As an e-learning pro, is there anything so important as your skills and expertise? Yes! Your survival as a freelancer absolutely depends on the relationship you establish with your clients. Because if your chops are solid and clients enjoy working with you, you’ll eventually have plenty of work. Are you friendly? Do you seem genuinely interested in the client and the project? Do you deliver what you say you’re going to deliver? To clients, the experience of working with you is likely as important as your wizardry with Articulate Studio or Articulate Storyline. Check out the testimonials on well-respected freelancers and you’ll see that this is true.
To build strong relationships with your clients, consider these tips from the Freelance Heroes discussion thread:
Be a consultant, not an order taker.
Often clients will ask you to build a course a certain way. Usually what they ask for initially won’t make much of an impact on learners or the organization. They need you to be the e-learning pro and ask the important questions:
- What problems or issues are we trying to address?
- What’s causing those problems?
- Is e-learning an effective way to solve them?
- If so, what course design best addresses those problems or issues?
When you act as a consultant, you have the best interest of the client in mind. And this is an attitude that will come back to bless you again and again.
Shape your clients’ expectations.
Many of your clients will be new to e-learning, and so may have unrealistic expectations. This is especially true for timelines and qualitative aspects of the course, such as its look and feel. So at the beginning of the project, set realistic timelines. Create some buffer in the schedule, so if your client doesn’t meet a deadline or two, you still have a good chance of delivering on time.
Regarding course look and feel, do a little exploration with your client before you develop anything. Show your clients examples of existing courses (see resources below) so you are all on the same page about the course you’re going to build. You should discuss things like voiceovers, custom graphics, interactivity, and anything else that takes a significant amount of time to build.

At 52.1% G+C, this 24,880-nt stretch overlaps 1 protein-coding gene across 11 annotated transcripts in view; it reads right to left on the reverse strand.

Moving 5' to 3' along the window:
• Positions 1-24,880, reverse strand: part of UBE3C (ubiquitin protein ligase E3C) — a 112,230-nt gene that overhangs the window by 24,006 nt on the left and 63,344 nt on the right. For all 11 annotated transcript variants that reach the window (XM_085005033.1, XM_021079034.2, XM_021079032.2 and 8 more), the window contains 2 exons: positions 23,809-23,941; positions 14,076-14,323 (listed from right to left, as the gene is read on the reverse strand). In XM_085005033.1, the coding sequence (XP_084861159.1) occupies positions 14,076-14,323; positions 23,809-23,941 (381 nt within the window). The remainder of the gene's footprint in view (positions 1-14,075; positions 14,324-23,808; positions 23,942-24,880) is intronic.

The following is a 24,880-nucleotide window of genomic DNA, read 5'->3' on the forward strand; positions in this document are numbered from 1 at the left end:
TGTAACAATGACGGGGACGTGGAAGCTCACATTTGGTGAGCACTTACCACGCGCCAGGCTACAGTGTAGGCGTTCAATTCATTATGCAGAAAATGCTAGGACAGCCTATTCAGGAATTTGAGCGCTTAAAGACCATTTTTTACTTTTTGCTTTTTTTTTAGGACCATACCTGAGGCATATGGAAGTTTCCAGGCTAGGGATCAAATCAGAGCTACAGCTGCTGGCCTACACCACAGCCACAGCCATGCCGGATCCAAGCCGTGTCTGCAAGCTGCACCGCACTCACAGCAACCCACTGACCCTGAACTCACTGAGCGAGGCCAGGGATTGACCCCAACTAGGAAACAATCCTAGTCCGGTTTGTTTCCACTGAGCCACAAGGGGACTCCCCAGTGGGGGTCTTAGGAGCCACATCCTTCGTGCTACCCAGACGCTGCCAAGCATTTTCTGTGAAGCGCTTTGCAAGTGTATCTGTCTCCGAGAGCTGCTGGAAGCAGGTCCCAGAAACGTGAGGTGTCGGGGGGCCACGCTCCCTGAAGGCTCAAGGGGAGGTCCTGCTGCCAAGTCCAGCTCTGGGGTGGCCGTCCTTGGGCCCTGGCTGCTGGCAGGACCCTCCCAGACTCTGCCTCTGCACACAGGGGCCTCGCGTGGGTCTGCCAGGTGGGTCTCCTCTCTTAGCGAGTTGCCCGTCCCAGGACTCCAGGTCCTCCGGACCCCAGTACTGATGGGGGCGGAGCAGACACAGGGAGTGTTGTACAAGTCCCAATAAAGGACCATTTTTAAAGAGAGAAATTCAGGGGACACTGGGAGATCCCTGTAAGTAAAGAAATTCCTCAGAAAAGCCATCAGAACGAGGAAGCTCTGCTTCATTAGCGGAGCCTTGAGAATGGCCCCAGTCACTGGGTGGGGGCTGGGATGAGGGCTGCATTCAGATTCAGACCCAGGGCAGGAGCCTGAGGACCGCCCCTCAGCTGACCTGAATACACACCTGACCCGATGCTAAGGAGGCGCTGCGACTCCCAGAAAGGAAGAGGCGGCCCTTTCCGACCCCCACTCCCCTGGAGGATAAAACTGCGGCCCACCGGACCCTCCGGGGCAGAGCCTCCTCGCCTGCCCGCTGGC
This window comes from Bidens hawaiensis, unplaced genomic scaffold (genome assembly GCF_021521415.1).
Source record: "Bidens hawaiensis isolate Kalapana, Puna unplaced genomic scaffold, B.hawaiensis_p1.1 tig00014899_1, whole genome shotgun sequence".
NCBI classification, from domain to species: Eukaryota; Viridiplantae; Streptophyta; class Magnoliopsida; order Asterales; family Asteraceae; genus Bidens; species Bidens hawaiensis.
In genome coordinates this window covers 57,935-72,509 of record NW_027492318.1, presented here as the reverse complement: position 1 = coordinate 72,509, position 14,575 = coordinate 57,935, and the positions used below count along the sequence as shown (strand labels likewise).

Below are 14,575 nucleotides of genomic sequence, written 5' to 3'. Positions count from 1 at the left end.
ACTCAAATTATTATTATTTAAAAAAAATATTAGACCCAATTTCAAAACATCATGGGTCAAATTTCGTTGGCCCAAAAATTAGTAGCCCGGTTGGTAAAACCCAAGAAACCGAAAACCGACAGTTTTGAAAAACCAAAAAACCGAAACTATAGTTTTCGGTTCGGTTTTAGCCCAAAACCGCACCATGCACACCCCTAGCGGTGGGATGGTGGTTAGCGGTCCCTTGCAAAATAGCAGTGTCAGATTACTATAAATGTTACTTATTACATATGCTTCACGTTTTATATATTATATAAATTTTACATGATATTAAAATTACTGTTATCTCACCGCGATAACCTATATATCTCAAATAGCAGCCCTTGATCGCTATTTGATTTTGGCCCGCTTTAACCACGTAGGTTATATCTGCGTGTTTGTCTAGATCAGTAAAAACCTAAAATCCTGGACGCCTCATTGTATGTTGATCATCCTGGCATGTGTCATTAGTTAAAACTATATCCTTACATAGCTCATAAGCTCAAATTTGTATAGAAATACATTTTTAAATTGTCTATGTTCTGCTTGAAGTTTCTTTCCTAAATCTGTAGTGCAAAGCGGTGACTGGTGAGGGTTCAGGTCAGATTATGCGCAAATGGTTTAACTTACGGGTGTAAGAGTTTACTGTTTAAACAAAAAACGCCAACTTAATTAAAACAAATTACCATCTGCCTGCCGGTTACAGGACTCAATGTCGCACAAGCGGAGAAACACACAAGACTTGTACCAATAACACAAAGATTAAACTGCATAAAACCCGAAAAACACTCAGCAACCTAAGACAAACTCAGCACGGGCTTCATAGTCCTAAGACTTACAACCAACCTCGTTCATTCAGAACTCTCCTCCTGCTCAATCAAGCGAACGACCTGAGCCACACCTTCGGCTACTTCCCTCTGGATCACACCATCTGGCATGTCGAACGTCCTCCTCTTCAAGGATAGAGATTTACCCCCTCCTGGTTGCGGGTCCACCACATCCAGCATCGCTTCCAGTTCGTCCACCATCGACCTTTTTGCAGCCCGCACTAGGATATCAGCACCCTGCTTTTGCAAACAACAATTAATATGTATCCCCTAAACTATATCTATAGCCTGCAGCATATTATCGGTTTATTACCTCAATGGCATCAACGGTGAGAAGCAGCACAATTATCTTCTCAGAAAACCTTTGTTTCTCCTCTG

Get comfortable saying “no.”
As you become successful, you’ll have to say “no” a lot. Maybe a project doesn’t sync with your skills, or you simply don’t have time for it. Or, maybe you’re already working on a project and your client requests an interactive element that would be great—except it falls outside the original contract. Saying “no” can actually raise your worth in the eyes of current and potential customers. It communicates that you’re a professional, and that you have other options.
For more on establishing strong client relationships, check out these resources:
- The Secret to Getting a Lot of Design Work: This article explores how to be more likeable and referable to your clients.
- How to Build a Strong Consulting Practice: This article gives tips on consulting with your clients, especially focusing on value rather than price.
- Existing courses on the web to help you shape clients’ expectations:
- Recommended books on consulting:
I hope this series about freelancing has been helpful to you. A big thanks to all the Freelance Heroes who generously gave their time to this thread. In particular, thank you to Sheila Cole Bulthuis , Holly MacDonald , and Bruce Graham for helping me find my way.